You might not see these as much as RTM or even OGF, but they're the two that are currently at the forefront of the team's minds. The devs are chasing ZBB - the Zero Bug Bounce. I've also heard it defined as the "Zero Bug Balance" or "Zero Bug Backlog", both of which actually make more sense than the common definition. What is ZBB? It's when we've cleared out all of the "old" bugs - the ones that have been sitting around waiting to get fixed. We "bounce" when ALL active bugs are "new"; usually, this means, open < 48 hours (sometimes it's a week, or 24 hours, but 48 seems to work best).
In theory, once we reach this point, we should stay "in" ZBB - as in, you keep your fix rate at least as high as your incoming rate. With a coding milestone, that never lasts - once the next milestone starts, devs cut back on fixing and start coding new bugs (I mean, features) again. So, that's where the "bounce" comes from - you get down to ZBB, and then start up again (on a graph of active bugs over time, the line "bounces" off of the X axis). And of course, even in our run up to RTM, if us testers get the incoming rate too far ahead of the fix rate, then we may "bounce" and ZBB multiple times. But, the goal is to hit zero balance once, and then stay within the 48 hour window.
So, what's ZRB? Zero Resolve Bounce. This is basically QA's version of the same 'progress indicator', when we've closed or reactivated all of the 'old' resolved bugs. Again, during coding milestones, we tend to hit it and then bounce again, anytime fix rates get too far ahead of our close rate. Since devs are pushing hard to hit ZBB, we're naturally having to similarly "step up" to hit ZRB - this time around, we get an extra week after the target ZBB to hit ZRB.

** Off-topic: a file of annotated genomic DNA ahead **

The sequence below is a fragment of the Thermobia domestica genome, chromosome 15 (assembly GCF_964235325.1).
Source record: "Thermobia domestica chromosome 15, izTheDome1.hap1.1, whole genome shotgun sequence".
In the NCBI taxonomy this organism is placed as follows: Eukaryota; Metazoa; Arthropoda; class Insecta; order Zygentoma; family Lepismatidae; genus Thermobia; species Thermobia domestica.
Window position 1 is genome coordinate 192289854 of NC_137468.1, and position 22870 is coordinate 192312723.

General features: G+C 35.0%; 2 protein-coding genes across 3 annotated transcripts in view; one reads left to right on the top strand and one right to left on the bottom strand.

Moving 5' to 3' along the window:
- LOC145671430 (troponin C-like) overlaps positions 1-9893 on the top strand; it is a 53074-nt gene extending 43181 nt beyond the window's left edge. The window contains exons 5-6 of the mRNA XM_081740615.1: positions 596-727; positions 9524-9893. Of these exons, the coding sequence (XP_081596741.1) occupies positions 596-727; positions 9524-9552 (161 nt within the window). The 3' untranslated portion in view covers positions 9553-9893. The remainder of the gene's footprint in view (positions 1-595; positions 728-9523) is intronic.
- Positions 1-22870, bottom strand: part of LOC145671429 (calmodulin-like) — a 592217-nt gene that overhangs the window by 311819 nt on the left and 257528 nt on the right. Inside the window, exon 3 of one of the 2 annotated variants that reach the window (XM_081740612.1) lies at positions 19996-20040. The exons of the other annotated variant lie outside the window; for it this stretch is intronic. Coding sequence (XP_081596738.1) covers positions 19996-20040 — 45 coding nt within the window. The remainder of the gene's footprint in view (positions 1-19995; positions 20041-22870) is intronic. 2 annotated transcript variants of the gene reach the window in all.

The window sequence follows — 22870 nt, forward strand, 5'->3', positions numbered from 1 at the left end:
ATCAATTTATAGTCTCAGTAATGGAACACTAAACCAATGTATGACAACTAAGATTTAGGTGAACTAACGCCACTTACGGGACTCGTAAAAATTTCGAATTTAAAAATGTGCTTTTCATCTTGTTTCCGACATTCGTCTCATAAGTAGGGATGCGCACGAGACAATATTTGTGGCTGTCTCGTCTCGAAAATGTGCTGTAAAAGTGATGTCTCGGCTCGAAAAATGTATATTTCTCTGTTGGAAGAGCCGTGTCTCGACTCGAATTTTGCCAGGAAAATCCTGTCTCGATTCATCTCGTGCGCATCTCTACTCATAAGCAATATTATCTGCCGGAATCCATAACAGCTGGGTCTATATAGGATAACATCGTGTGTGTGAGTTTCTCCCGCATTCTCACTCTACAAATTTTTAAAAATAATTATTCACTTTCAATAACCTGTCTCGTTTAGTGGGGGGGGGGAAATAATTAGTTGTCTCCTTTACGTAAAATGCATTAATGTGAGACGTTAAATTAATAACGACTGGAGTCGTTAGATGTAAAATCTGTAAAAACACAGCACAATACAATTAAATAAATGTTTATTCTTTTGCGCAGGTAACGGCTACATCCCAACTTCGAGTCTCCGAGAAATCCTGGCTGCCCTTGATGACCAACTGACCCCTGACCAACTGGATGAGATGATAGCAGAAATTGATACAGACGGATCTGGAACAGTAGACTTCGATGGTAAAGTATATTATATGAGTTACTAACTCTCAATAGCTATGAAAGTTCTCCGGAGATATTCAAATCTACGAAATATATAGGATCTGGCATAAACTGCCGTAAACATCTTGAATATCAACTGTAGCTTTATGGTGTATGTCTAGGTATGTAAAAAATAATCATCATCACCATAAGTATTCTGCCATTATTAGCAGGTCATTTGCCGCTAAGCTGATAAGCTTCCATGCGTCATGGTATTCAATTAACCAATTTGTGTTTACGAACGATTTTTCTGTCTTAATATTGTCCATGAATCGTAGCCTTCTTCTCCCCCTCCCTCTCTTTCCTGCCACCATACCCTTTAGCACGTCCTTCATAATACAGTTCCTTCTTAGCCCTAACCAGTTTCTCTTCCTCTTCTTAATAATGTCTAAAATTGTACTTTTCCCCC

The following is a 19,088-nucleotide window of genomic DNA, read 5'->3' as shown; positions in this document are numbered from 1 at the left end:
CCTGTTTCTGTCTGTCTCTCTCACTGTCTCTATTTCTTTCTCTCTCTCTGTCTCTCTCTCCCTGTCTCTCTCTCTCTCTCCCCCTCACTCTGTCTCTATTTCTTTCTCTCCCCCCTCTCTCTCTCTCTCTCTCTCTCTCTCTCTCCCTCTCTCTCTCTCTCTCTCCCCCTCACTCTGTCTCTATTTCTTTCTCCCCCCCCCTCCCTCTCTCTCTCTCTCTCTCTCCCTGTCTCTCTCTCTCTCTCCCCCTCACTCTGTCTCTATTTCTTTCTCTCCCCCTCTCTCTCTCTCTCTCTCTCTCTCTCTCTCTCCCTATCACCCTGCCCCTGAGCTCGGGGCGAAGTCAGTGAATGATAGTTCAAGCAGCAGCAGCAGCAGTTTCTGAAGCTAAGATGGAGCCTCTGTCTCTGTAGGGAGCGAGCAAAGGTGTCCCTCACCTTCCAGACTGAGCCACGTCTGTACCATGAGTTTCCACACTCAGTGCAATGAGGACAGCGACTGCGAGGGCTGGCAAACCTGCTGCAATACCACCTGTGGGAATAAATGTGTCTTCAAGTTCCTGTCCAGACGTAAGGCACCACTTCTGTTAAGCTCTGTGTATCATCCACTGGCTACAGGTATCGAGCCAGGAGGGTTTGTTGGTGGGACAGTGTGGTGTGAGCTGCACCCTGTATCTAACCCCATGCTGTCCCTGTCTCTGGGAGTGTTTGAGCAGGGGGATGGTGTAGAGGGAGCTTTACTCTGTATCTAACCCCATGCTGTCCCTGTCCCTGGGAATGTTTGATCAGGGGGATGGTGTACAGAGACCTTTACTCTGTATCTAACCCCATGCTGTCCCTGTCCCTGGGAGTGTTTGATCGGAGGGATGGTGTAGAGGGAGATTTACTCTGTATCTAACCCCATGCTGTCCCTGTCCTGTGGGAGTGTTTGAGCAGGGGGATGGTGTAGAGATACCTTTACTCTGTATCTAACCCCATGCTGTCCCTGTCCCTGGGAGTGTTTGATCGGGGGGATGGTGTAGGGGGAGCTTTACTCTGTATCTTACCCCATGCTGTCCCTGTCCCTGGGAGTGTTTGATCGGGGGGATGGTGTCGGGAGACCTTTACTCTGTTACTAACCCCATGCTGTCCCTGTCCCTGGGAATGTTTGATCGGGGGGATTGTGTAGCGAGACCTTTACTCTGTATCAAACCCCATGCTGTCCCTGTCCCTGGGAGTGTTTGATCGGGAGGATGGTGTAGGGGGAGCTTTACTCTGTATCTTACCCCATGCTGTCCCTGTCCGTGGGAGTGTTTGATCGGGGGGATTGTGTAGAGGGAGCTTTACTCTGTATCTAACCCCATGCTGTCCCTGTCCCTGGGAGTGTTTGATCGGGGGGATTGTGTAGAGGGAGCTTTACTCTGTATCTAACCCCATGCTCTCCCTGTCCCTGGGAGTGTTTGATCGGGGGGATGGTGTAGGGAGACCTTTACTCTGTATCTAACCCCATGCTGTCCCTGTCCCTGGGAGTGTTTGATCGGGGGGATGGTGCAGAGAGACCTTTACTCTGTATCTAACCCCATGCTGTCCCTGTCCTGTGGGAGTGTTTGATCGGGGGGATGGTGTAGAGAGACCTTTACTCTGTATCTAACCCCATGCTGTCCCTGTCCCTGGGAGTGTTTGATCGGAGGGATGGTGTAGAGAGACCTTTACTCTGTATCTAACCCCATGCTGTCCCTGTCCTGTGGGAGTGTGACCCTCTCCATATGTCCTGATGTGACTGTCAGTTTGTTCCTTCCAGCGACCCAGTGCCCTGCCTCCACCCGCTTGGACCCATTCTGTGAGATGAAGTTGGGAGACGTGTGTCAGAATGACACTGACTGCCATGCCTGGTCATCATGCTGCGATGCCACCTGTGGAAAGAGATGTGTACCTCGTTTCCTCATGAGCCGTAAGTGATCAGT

After that, the goal is to keep "clean" - no bugs take longer than 48 hours to get addressed, and no bug takes longer than 48 hours to be closed (or reactivated) once resolved. As the bar goes up, this gets easier - after all, we should be finding fewer and fewer bugs - and more importantly, less and less bugs will be fixed; they'll be postponed, and those take less time to resolve and even less to close.
On a semi-related note, all of these TLAs are not 'technically' acronyms at all, but rather initialisms - we say "Z-R-B", not "zerb" or something wacky like that (though "zerb" suddenly has a nice ring to it).
We've gone from M0 (before I started at MS), through M1, M2, M3 (3.1, 3.2, 3.3), CC (code complete), Beta1, Beta 2, Beta 3. We're coming up fast on our (hopefully) final ZBB and ZRB - after that, there'll probably be one F.inal T.est P.ass, and we'll be out of TLAs to talk about until the one that counts: RTM!!
Time marches on...